Watch as a movie that probably costs more to rent than it did to make shines different coloured lights at you for 100 minutes while at the same time it struggles to decide which franchise it wants to rip off most.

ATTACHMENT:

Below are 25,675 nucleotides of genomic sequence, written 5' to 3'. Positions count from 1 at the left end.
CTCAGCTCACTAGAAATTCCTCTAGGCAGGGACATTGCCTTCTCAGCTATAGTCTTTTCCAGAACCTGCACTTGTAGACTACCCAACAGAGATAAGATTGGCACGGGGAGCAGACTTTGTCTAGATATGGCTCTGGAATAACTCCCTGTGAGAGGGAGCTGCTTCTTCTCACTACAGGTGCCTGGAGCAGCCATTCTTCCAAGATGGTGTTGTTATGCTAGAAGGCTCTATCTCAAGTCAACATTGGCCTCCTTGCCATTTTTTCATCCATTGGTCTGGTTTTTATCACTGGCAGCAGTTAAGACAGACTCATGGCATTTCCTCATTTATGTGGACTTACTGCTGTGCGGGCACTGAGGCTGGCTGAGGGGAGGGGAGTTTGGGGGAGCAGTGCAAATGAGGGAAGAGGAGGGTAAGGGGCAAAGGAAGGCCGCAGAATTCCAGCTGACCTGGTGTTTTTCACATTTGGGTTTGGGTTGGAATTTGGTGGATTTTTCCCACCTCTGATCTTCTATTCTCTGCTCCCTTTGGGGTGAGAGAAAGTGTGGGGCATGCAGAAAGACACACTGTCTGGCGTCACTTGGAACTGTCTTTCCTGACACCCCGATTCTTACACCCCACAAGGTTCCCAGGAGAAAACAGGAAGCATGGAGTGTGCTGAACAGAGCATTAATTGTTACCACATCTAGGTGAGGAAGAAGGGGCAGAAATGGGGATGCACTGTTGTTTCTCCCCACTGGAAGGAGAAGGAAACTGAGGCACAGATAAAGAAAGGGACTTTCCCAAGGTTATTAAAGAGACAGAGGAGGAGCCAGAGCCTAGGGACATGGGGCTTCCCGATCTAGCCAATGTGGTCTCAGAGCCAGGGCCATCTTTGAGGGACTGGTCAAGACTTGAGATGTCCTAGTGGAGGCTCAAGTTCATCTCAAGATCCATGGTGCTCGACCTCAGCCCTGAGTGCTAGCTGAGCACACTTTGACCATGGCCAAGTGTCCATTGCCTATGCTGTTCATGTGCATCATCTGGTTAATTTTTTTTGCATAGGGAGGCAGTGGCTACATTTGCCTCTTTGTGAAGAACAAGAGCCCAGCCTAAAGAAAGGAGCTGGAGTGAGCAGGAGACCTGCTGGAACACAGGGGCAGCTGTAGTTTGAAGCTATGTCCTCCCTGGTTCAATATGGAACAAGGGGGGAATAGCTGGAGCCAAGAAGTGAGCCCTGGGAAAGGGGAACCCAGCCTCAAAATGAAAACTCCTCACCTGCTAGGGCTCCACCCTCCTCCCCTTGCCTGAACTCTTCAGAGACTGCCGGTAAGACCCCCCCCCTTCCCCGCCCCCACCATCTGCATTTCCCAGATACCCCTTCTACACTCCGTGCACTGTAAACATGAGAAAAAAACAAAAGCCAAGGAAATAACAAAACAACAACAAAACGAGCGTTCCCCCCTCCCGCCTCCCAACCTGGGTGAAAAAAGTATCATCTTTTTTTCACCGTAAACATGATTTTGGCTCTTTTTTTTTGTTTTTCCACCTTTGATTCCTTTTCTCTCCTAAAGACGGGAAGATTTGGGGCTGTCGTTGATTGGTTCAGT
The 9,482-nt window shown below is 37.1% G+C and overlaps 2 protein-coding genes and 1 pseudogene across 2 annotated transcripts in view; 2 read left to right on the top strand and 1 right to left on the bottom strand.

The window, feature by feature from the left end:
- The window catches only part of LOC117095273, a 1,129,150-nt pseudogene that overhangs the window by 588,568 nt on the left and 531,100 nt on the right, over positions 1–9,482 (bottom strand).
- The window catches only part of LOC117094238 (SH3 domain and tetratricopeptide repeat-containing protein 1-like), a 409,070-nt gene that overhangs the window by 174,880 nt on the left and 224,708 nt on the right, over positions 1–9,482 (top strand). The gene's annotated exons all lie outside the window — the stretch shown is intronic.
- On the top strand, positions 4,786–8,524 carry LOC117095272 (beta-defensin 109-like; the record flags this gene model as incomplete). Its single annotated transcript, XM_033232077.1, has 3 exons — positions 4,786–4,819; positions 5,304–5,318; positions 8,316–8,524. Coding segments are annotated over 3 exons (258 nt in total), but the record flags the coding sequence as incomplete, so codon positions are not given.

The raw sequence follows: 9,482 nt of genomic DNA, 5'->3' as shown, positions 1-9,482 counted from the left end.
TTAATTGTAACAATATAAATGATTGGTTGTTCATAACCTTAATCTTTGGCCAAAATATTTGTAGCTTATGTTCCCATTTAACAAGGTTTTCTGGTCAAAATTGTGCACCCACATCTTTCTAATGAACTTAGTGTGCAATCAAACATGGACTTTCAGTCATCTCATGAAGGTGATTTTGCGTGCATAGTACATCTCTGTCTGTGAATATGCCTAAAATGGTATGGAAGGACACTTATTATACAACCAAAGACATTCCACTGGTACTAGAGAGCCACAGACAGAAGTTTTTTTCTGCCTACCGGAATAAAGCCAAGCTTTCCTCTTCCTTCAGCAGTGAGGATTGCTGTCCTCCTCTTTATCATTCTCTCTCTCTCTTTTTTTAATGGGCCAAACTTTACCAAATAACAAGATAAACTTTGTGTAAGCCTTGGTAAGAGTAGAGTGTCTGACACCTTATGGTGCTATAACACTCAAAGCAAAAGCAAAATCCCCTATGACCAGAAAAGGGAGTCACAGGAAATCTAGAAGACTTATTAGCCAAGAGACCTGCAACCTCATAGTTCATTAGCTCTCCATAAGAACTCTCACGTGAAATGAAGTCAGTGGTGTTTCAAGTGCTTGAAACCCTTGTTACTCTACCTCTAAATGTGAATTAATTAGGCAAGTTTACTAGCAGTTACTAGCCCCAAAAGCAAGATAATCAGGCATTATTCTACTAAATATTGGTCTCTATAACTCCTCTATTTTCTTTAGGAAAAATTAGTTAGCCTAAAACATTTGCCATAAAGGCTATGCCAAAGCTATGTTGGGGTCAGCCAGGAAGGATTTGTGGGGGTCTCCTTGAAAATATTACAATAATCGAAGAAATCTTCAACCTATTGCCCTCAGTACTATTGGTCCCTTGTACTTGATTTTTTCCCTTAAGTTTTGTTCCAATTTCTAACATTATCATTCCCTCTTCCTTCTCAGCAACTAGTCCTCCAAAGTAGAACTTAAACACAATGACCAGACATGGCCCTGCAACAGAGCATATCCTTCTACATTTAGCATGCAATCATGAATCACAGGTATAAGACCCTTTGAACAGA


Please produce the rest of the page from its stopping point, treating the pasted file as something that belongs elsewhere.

The dark storylines of The Vicious Brothers, known for their cult favorites Grave Encounters 1 & 2, have returned in an entirely new way for their newest film, Extraterrestrial. Given the title alone, we know exactly where this film is headed, and it wastes no time getting there. The film begins with an alien abduction, setting the tone and making it seem as though this will be nothing short of formulaic. Thankfully, it throws "formulaic" out the window. Extraterrestrial is a disturbingly surreal trip through extraterrestrial life and its implications, yet always maintaining a darkly enjoyable tone of satire and humor. It is an incredibly fun and cringe-worthy experience, and much of its success relies on Drew Goddard's The Cabin In The Woods, considering its recent reintroduction to satirical horror. To be blunt, Extraterrestrial is basically what happens when you throw Cabin in the Woods and Signs into a blender, but that doesn't make it any less of a lucid and cerebral experience. The film begins with a group of friends headed to a secluded cabin in the woods for the weekend, much to the dismay of April, who was hoping to have a romantic weekend with her boyfriend, Kyle. The couple and their three friends arrive at the cabin before being warned by a police officer to stay out of trouble and keep to themselves, due to the recent extraterrestrial disturbances (shown in the intro of the film). Yes, formulaic indeed. The friends arrive at their destination and are quick to throw the party into full gear, filled with liquor bottles, pot smoke, and fireworks. As night falls, a friend filming the party notices a fire in the sky falling toward the woods nearby, creating a massive explosion upon collision. Drunk and nervously enthused, the group of friends drive toward the point of collision to find a crashed UFO. After finding a set of eerie footprints leading away from the crash, they speed back to their cabin, terrified by their findings. This, as expected, leads to alien attacks, abductions, and a surprising spew of horror and sci-fi satire. A side-plot of the film follows a cop as he investigates the recent disappearances that have been taking place in the town, with people claiming UFO sightings and abductions. Of course, it is not long before the group of friends find themselves talking to the cops about the events they witnessed, including the abduction of one of their friends. Extraterrestrial is a slow-burn film, taking its time to build intensity and doing so with such intricacy that the end becomes entire unpredictable. As an alien film, it feels like a slapstick throwback to early 60s alien cinema, embedded with its own mesmerizing and disturbing twist. The layers of Extraterrestrial are unmatched and encompass various concept and theories-some philosophical, some comical. Sure, at the end of the day, it's a b-horror flick with occasionally atrocious acting, but it's one that never loses the awareness of its outlandish nature. If it isn't taken too seriously in terms of character development and plot, it is a fantastically unprecedented watch. Extraterrestrial is fun and crazed, while maintaining an intellectual element of surprise, making it irresistibly gripping. It is also surprisingly artistic in its ambiance as it builds in suspense, and its dreamy CGI effects are quite stunning. At the end if it all, Extraterrestrial is a darkly enjoyable tale of aliens and the terror they entail, whether it's treaties with the US or the occasional abductions for experimentations (and of course, anal probes). Lastly, Extraterrestrial has one of the best executed and most disturbing final acts of any sci-fi horror film I've seen in the recent past. It deserves major credit for that.